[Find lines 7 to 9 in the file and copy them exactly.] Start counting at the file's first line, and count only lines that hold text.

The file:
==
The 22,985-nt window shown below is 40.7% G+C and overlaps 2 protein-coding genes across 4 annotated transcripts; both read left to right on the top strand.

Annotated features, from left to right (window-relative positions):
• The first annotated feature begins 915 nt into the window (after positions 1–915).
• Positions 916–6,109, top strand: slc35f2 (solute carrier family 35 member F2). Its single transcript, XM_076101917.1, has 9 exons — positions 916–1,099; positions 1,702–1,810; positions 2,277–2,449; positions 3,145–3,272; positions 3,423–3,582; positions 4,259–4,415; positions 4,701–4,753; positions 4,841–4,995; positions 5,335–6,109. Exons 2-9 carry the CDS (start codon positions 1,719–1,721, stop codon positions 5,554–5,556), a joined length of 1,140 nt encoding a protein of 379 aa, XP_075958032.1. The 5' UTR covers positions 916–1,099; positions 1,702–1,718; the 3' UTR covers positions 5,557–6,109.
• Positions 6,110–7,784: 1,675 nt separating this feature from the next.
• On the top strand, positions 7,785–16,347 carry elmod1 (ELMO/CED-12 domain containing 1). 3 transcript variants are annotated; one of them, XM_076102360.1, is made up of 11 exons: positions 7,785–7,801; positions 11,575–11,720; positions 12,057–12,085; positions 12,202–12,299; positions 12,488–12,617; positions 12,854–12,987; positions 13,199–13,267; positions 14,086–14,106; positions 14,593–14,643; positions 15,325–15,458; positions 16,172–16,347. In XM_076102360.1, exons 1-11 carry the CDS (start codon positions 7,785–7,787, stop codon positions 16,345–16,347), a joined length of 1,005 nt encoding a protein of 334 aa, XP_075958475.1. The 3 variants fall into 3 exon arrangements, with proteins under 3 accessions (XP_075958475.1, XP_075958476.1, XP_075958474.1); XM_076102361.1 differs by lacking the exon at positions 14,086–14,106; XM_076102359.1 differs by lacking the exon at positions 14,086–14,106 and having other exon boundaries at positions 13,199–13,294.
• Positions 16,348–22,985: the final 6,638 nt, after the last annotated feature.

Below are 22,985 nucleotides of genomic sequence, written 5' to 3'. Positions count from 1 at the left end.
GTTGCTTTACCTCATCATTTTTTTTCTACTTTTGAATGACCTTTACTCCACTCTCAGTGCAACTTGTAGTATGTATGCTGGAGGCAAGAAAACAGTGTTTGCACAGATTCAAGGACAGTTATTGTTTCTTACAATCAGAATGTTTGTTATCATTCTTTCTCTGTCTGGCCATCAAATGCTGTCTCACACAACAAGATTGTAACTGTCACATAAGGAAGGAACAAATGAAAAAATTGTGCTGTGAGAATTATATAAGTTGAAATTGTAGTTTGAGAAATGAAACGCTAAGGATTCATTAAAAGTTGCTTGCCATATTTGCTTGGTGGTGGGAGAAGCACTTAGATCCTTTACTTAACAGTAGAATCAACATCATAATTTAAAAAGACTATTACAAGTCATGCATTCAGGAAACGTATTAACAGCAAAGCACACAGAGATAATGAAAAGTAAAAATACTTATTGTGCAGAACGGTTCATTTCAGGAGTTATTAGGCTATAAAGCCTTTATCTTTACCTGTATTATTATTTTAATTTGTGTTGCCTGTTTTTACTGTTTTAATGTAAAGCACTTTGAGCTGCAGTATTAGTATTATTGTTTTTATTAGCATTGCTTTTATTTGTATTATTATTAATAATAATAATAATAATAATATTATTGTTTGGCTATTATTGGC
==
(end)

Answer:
• Positions 16,348–22,985: the final 6,638 nt, after the last annotated feature.

Below are 22,985 nucleotides of genomic sequence, written 5' to 3'. Positions count from 1 at the left end.
GTTGCTTTACCTCATCATTTTTTTTCTACTTTTGAATGACCTTTACTCCACTCTCAGTGCAACTTGTAGTATGTATGCTGGAGGCAAGAAAACAGTGTTTGCACAGATTCAAGGACAGTTATTGTTTCTTACAATCAGAATGTTTGTTATCATTCTTTCTCTGTCTGGCCATCAAATGCTGTCTCACACAACAAGATTGTAACTGTCACATAAGGAAGGAACAAATGAAAAAATTGTGCTGTGAGAATTATATAAGTTGAAATTGTAGTTTGAGAAATGAAACGCTAAGGATTCATTAAAAGTTGCTTGCCATATTTGCTTGGTGGTGGGAGAAGCACTTAGATCCTTTACTTAACAGTAGAATCAACATCATAATTTAAAAAGACTATTACAAGTCATGCATTCAGGAAACGTATTAACAGCAAAGCACACAGAGATAATGAAAAGTAAAAATACTTATTGTGCAGAACGGTTCATTTCAGGAGTTATTAGGCTATAAAGCCTTTATCTTTACCTGTATTATTATTTTAATTTGTGTTGCCTGTTTTTACTGTTTTAATGTAAAGCACTTTGAGCTGCAGTATTAGTATTATTGTTTTTATTAGCATTGCTTTTATTTGTATTATTATTAATAATAATAATAATAATAATATTATTGTTTGGCTATTATTGGC